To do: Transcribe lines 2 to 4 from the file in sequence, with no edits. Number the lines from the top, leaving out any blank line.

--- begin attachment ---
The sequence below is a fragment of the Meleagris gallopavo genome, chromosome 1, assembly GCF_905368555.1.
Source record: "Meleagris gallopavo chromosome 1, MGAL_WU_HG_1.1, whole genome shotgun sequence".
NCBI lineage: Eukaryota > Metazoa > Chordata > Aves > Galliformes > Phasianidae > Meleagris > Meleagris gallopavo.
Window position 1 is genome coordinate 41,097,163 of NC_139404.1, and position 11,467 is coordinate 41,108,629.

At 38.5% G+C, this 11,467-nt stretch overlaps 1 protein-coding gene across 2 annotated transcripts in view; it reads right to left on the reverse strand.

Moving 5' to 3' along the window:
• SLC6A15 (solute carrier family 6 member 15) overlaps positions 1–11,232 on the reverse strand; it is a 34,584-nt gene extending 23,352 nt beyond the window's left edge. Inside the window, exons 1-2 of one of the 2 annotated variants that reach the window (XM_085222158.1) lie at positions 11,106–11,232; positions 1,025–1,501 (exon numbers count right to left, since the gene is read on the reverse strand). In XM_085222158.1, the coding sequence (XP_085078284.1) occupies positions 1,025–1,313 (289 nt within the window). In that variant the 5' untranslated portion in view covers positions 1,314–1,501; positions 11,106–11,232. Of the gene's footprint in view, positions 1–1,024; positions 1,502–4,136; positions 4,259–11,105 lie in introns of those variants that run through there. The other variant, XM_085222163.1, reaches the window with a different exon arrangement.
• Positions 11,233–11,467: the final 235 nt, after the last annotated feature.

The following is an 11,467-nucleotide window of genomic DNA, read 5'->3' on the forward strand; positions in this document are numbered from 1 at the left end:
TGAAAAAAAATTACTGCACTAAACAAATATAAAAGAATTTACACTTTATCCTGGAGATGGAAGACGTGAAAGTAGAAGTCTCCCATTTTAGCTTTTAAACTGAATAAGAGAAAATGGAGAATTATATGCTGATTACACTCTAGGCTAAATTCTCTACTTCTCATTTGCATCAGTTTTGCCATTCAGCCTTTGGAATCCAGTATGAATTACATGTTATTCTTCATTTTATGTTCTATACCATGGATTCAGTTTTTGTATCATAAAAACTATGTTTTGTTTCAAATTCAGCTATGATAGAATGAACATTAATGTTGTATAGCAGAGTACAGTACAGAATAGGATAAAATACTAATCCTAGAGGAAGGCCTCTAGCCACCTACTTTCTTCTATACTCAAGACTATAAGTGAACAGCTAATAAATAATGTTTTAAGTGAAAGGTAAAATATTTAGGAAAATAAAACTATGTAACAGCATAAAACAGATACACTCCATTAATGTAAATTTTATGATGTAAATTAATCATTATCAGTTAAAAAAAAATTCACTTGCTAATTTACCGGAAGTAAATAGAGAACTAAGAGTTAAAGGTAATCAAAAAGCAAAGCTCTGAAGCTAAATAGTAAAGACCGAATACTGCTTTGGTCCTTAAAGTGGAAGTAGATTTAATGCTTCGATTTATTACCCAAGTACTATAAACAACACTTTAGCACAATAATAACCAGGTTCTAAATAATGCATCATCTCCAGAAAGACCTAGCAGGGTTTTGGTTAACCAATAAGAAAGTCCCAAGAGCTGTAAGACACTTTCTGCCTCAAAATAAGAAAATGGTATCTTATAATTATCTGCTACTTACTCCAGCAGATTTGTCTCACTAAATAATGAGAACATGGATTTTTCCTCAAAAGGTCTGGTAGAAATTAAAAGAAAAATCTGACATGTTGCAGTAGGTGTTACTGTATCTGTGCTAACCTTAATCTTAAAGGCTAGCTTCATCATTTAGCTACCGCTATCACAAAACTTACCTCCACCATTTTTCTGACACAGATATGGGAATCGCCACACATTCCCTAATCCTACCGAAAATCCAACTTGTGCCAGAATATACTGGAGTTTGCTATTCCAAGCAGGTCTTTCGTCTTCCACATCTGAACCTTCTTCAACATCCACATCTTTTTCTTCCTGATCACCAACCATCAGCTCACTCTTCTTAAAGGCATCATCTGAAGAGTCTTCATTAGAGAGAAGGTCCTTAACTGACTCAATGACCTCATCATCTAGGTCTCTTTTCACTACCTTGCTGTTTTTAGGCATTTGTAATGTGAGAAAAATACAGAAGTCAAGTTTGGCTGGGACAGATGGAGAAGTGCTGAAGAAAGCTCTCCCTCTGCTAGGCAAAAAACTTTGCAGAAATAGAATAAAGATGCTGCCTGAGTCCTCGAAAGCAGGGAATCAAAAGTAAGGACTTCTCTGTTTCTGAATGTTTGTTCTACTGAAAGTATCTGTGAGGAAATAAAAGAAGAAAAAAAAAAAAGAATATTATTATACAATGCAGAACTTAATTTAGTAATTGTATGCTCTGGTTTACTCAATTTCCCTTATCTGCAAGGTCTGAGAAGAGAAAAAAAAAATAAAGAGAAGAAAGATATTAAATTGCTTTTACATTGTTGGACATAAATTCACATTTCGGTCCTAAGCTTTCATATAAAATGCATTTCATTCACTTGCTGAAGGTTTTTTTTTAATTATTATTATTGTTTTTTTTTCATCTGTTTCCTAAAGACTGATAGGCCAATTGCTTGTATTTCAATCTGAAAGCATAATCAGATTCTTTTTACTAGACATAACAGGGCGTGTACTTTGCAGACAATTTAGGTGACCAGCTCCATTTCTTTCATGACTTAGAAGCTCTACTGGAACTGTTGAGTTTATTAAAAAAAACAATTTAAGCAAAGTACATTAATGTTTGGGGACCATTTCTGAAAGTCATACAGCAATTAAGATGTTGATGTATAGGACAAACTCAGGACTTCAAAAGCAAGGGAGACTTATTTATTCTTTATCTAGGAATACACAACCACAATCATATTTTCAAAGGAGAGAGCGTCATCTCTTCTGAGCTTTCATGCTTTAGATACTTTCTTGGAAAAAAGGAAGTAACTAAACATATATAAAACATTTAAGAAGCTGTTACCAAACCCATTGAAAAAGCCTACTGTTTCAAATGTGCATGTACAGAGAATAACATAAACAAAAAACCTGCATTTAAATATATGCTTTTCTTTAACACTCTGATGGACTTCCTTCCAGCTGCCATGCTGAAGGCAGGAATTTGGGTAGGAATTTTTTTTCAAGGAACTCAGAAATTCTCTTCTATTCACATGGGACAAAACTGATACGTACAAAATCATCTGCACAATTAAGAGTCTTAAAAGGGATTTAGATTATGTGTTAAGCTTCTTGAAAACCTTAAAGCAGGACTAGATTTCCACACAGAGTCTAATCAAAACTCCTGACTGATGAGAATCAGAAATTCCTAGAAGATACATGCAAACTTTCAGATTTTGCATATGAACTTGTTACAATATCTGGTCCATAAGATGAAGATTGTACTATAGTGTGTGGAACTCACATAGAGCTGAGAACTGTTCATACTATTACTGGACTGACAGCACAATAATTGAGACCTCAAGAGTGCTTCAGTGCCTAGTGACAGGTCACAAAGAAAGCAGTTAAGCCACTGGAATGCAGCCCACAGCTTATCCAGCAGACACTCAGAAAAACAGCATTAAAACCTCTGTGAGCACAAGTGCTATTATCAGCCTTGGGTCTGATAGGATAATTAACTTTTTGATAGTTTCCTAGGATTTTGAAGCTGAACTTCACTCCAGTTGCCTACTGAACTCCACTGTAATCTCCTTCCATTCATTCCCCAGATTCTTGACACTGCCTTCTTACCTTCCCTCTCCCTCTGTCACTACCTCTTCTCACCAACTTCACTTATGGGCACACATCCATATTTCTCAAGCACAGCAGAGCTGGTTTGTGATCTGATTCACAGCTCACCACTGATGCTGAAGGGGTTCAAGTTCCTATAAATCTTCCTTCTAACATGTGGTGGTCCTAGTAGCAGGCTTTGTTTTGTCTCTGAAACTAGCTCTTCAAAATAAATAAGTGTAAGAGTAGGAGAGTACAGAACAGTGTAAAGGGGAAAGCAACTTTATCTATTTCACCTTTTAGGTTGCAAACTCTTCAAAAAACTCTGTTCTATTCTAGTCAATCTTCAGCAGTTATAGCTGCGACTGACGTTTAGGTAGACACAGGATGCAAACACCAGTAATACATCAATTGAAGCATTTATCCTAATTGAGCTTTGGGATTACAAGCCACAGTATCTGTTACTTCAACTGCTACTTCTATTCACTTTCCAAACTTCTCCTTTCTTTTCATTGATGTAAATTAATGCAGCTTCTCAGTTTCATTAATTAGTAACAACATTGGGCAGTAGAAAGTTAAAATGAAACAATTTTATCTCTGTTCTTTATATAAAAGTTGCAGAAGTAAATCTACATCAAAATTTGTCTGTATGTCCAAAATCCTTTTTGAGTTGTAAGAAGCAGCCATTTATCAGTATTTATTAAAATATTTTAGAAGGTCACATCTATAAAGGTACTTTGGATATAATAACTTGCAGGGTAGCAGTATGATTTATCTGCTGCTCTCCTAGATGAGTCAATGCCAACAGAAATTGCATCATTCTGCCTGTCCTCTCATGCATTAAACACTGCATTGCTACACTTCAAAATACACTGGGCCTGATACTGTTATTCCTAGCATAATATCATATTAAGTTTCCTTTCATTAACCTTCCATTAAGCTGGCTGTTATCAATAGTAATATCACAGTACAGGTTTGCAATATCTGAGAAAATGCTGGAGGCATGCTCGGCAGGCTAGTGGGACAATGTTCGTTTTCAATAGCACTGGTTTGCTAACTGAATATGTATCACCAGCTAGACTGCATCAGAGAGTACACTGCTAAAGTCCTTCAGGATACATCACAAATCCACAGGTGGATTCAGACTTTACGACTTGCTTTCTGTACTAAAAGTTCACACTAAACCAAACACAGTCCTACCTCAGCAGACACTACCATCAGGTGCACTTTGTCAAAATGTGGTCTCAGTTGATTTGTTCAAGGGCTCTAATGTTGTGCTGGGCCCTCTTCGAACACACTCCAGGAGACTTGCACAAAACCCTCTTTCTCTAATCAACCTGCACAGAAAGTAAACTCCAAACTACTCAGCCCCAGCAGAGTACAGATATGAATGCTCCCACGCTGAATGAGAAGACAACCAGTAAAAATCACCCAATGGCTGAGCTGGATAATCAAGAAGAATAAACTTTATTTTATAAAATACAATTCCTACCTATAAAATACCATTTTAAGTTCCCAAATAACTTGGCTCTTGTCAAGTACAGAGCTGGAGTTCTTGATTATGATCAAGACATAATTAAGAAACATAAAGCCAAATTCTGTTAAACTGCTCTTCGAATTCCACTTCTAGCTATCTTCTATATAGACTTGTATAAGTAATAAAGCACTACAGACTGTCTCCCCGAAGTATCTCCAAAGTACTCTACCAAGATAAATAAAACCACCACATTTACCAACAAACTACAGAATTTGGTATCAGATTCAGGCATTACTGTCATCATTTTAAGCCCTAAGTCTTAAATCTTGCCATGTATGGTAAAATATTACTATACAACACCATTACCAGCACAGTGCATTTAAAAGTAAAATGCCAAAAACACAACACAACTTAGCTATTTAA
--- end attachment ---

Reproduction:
Source record: "Meleagris gallopavo chromosome 1, MGAL_WU_HG_1.1, whole genome shotgun sequence".
NCBI lineage: Eukaryota > Metazoa > Chordata > Aves > Galliformes > Phasianidae > Meleagris > Meleagris gallopavo.
Window position 1 is genome coordinate 41,097,163 of NC_139404.1, and position 11,467 is coordinate 41,108,629.